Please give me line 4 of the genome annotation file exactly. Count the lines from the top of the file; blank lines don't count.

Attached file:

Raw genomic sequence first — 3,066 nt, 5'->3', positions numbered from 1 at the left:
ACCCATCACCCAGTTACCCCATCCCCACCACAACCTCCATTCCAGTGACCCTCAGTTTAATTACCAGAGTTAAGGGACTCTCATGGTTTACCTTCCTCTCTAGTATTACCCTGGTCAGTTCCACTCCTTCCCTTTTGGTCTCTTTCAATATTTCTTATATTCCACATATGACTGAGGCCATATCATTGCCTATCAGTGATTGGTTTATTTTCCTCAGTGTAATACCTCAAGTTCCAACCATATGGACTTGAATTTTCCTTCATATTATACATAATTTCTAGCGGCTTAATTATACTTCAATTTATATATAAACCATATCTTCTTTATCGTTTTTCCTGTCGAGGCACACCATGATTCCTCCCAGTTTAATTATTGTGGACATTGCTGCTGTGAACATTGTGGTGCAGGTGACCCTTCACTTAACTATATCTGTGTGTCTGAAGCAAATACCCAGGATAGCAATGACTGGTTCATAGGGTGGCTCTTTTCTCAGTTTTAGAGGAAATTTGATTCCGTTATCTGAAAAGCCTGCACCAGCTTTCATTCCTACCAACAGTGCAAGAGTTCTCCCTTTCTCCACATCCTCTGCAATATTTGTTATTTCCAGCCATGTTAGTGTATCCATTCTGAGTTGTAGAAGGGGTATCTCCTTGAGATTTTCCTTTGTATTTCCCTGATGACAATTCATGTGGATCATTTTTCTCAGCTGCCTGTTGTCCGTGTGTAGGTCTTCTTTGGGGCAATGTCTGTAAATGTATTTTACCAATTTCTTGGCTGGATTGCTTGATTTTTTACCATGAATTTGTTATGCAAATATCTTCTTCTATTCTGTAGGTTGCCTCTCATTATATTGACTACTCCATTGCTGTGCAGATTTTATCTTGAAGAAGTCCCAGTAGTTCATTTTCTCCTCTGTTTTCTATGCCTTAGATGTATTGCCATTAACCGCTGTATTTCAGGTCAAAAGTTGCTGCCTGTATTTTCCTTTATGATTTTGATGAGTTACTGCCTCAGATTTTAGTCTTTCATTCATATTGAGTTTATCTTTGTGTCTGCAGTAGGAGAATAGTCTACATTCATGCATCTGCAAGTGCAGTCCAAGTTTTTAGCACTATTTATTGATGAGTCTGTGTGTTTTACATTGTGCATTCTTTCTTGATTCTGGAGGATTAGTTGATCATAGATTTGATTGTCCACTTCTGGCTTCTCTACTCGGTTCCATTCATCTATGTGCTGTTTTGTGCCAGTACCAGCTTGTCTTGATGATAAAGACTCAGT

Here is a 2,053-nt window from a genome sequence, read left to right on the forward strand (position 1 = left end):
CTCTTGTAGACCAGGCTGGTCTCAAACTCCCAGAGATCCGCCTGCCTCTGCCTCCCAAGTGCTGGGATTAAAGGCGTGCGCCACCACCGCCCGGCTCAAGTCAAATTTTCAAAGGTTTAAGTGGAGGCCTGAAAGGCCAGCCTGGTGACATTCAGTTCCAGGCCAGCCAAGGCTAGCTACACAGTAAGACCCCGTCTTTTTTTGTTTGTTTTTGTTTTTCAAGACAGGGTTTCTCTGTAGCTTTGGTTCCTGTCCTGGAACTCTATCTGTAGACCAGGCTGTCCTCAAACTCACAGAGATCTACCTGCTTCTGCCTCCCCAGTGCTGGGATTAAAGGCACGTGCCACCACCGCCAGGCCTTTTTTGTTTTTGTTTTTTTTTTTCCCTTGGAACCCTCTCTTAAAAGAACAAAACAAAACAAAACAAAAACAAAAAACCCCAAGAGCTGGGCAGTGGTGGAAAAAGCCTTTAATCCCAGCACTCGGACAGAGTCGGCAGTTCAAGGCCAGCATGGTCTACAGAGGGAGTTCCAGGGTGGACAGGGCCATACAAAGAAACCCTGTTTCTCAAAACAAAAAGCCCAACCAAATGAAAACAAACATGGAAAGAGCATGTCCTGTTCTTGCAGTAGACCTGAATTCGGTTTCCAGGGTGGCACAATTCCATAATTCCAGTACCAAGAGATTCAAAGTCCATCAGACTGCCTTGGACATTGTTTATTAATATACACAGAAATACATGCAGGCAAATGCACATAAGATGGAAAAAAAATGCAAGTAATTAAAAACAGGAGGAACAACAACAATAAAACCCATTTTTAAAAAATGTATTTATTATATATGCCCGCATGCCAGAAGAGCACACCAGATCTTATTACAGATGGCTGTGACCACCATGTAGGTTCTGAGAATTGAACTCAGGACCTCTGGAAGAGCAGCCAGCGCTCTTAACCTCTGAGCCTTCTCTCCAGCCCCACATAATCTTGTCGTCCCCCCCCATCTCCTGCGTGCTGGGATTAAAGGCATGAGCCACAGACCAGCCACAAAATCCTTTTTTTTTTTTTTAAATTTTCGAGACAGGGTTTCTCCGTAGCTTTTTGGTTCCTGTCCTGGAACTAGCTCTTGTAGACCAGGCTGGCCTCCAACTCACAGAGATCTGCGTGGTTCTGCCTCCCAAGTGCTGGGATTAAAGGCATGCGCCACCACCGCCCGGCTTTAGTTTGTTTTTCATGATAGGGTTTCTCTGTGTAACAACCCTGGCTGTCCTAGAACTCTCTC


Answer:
CTCTTGTAGACCAGGCTGGTCTCAAACTCCCAGAGATCCGCCTGCCTCTGCCTCCCAAGTGCTGGGATTAAAGGCGTGCGCCACCACCGCCCGGCTCAAGTCAAATTTTCAAAGGTTTAAGTGGAGGCCTGAAAGGCCAGCCTGGTGACATTCAGTTCCAGGCCAGCCAAGGCTAGCTACACAGTAAGACCCCGTCTTTTTTTGTTTGTTTTTGTTTTTCAAGACAGGGTTTCTCTGTAGCTTTGGTTCCTGTCCTGGAACTCTATCTGTAGACCAGGCTGTCCTCAAACTCACAGAGATCTACCTGCTTCTGCCTCCCCAGTGCTGGGATTAAAGGCACGTGCCACCACCGCCAGGCCTTTTTTGTTTTTGTTTTTTTTTTTCCCTTGGAACCCTCTCTTAAAAGAACAAAACAAAACAAAACAAAAACAAAAAACCCCAAGAGCTGGGCAGTGGTGGAAAAAGCCTTTAATCCCAGCACTCGGACAGAGTCGGCAGTTCAAGGCCAGCATGGTCTACAGAGGGAGTTCCAGGGTGGACAGGGCCATACAAAGAAACCCTGTTTCTCAAAACAAAAAGCCCAACCAAATGAAAACAAACATGGAAAGAGCATGTCCTGTTCTTGCAGTAGACCTGAATTCGGTTTCCAGGGTGGCACAATTCCATAATTCCAGTACCAAGAGATTCAAAGTCCATCAGACTGCCTTGGACATTGTTTATTAATATACACAGAAATACATGCAGGCAAATGCACATAAGATGGAAAAAAAATGCAAGTAATTAAAAACAGGAGGAACAACAACAATAAAACCCATTTTTAAAAAATGTATTTATTATATATGCCCGCATGCCAGAAGAGCACACCAGATCTTATTACAGATGGCTGTGACCACCATGTAGGTTCTGAGAATTGAACTCAGGACCTCTGGAAGAGCAGCCAGCGCTCTTAACCTCTGAGCCTTCTCTCCAGCCCCACATAATCTTGTCGTCCCCCCCCATCTCCTGCGTGCTGGGATTAAAGGCATGAGCCACAGACCAGCCACAAAATCCTTTTTTTTTTTTTTAAATTTTCGAGACAGGGTTTCTCCGTAGCTTTTTGGTTCCTGTCCTGGAACTAGCTCTTGTAGACCAGGCTGGCCTCCAACTCACAGAGATCTGCGTGGTTCTGCCTCCCAAGTGCTGGGATTAAAGGCATGCGCCACCACCGCCCGGCTTTAGTTTGTTTTTCATGATAGGGTTTCTCTGTGTAACAACCCTGGCTGTCCTAGAACTCTCTC